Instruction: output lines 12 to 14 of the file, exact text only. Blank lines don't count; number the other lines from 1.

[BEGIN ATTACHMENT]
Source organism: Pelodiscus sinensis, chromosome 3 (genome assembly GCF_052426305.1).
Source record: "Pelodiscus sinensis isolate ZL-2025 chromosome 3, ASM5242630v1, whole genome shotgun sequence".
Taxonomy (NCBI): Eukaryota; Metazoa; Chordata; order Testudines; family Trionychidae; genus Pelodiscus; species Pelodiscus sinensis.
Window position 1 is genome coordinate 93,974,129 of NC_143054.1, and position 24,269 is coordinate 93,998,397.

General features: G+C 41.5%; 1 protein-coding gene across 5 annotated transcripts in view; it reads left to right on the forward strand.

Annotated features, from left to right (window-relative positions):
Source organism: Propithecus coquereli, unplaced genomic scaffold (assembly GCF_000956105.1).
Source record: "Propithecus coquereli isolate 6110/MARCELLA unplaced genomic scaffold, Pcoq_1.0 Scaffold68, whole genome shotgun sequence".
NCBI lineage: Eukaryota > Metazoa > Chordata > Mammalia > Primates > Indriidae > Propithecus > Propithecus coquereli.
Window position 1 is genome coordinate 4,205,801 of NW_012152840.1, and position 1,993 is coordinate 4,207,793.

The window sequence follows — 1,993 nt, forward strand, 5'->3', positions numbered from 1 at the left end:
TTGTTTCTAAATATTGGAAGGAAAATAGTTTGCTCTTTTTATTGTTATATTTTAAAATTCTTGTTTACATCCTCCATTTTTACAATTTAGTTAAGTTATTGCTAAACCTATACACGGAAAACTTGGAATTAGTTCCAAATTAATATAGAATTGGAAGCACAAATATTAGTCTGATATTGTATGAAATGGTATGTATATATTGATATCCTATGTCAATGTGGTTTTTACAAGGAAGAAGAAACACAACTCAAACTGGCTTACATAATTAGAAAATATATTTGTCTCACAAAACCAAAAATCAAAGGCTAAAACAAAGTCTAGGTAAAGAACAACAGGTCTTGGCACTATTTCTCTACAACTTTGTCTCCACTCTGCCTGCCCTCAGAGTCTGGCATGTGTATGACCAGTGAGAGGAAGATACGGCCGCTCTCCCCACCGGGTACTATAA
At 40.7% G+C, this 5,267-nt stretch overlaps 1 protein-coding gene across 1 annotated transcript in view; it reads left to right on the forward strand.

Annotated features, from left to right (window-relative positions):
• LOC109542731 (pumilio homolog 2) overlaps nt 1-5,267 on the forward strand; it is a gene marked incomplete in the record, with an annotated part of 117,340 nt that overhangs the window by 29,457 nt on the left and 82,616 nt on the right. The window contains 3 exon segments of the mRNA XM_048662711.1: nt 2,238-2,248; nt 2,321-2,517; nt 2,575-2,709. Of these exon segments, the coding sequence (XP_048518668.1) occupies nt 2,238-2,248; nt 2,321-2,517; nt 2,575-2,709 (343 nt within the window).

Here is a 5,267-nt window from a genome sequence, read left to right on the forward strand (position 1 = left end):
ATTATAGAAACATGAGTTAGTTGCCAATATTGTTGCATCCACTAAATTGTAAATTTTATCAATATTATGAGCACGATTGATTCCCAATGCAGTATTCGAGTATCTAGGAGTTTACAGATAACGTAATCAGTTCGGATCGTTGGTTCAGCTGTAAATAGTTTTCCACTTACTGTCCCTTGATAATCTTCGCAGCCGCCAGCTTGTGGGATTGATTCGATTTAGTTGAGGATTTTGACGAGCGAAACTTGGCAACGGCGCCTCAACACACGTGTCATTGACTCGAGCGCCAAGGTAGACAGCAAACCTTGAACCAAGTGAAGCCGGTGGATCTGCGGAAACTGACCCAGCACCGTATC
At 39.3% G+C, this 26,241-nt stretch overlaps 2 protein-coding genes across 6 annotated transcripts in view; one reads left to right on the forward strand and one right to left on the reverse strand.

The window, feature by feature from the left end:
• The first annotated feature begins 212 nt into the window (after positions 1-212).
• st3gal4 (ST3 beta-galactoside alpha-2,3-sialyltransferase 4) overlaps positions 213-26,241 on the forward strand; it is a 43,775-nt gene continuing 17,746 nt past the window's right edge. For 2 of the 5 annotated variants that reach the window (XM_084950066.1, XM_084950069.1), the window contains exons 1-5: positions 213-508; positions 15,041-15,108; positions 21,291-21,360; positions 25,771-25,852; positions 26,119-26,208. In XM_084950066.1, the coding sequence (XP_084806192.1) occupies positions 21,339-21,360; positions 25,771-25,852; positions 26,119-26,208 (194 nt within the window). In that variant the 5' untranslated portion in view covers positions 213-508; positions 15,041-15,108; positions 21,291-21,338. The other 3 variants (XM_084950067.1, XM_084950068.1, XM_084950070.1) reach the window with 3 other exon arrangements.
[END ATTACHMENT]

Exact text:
TTGTTTCTAAATATTGGAAGGAAAATAGTTTGCTCTTTTTATTGTTATATTTTAAAATTCTTGTTTACATCCTCCATTTTTACAATTTAGTTAAGTTATTGCTAAACCTATACACGGAAAACTTGGAATTAGTTCCAAATTAATATAGAATTGGAAGCACAAATATTAGTCTGATATTGTATGAAATGGTATGTATATATTGATATCCTATGTCAATGTGGTTTTTACAAGGAAGAAGAAACACAACTCAAACTGGCTTACATAATTAGAAAATATATTTGTCTCACAAAACCAAAAATCAAAGGCTAAAACAAAGTCTAGGTAAAGAACAACAGGTCTTGGCACTATTTCTCTACAACTTTGTCTCCACTCTGCCTGCCCTCAGAGTCTGGCATGTGTATGACCAGTGAGAGGAAGATACGGCCGCTCTCCCCACCGGGTACTATAA
At 40.7% G+C, this 5,267-nt stretch overlaps 1 protein-coding gene across 1 annotated transcript in view; it reads left to right on the forward strand.

Annotated features, from left to right (window-relative positions):